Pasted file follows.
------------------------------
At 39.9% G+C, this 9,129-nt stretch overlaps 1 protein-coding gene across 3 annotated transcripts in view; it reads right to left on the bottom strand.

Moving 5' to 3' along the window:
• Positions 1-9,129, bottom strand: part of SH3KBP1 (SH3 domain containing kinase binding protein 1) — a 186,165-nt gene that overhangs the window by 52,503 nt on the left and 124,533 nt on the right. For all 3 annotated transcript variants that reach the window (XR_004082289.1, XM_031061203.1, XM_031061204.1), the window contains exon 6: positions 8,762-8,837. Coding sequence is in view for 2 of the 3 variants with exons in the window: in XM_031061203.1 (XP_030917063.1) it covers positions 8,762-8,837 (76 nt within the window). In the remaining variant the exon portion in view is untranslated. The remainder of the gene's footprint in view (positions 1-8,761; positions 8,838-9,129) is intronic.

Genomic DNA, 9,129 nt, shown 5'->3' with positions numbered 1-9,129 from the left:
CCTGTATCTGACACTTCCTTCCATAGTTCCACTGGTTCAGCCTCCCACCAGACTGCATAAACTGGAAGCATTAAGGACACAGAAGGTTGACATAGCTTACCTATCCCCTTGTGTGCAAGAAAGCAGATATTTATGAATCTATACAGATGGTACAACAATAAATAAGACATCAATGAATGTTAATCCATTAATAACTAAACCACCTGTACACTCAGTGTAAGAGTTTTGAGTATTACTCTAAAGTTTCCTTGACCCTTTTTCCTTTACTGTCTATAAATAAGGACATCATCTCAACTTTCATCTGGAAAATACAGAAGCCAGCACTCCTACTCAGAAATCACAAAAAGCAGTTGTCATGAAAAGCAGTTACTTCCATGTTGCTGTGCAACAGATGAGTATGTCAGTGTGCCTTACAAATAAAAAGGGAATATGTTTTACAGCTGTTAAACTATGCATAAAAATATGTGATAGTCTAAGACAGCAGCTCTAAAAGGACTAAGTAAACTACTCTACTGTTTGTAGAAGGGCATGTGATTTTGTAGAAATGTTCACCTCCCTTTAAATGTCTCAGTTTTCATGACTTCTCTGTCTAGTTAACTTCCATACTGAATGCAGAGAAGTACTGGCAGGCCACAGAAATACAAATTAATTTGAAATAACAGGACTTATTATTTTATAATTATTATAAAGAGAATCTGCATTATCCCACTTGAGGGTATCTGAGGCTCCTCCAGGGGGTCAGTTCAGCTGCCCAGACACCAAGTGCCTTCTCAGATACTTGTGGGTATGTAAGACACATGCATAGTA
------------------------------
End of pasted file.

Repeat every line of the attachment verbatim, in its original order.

At 39.9% G+C, this 9,129-nt stretch overlaps 1 protein-coding gene across 3 annotated transcripts in view; it reads right to left on the bottom strand.

Moving 5' to 3' along the window:
• Positions 1-9,129, bottom strand: part of SH3KBP1 (SH3 domain containing kinase binding protein 1) — a 186,165-nt gene that overhangs the window by 52,503 nt on the left and 124,533 nt on the right. For all 3 annotated transcript variants that reach the window (XR_004082289.1, XM_031061203.1, XM_031061204.1), the window contains exon 6: positions 8,762-8,837. Coding sequence is in view for 2 of the 3 variants with exons in the window: in XM_031061203.1 (XP_030917063.1) it covers positions 8,762-8,837 (76 nt within the window). In the remaining variant the exon portion in view is untranslated. The remainder of the gene's footprint in view (positions 1-8,761; positions 8,838-9,129) is intronic.

Genomic DNA, 9,129 nt, shown 5'->3' with positions numbered 1-9,129 from the left:
CCTGTATCTGACACTTCCTTCCATAGTTCCACTGGTTCAGCCTCCCACCAGACTGCATAAACTGGAAGCATTAAGGACACAGAAGGTTGACATAGCTTACCTATCCCCTTGTGTGCAAGAAAGCAGATATTTATGAATCTATACAGATGGTACAACAATAAATAAGACATCAATGAATGTTAATCCATTAATAACTAAACCACCTGTACACTCAGTGTAAGAGTTTTGAGTATTACTCTAAAGTTTCCTTGACCCTTTTTCCTTTACTGTCTATAAATAAGGACATCATCTCAACTTTCATCTGGAAAATACAGAAGCCAGCACTCCTACTCAGAAATCACAAAAAGCAGTTGTCATGAAAAGCAGTTACTTCCATGTTGCTGTGCAACAGATGAGTATGTCAGTGTGCCTTACAAATAAAAAGGGAATATGTTTTACAGCTGTTAAACTATGCATAAAAATATGTGATAGTCTAAGACAGCAGCTCTAAAAGGACTAAGTAAACTACTCTACTGTTTGTAGAAGGGCATGTGATTTTGTAGAAATGTTCACCTCCCTTTAAATGTCTCAGTTTTCATGACTTCTCTGTCTAGTTAACTTCCATACTGAATGCAGAGAAGTACTGGCAGGCCACAGAAATACAAATTAATTTGAAATAACAGGACTTATTATTTTATAATTATTATAAAGAGAATCTGCATTATCCCACTTGAGGGTATCTGAGGCTCCTCCAGGGGGTCAGTTCAGCTGCCCAGACACCAAGTGCCTTCTCAGATACTTGTGGGTATGTAAGACACATGCATAGTA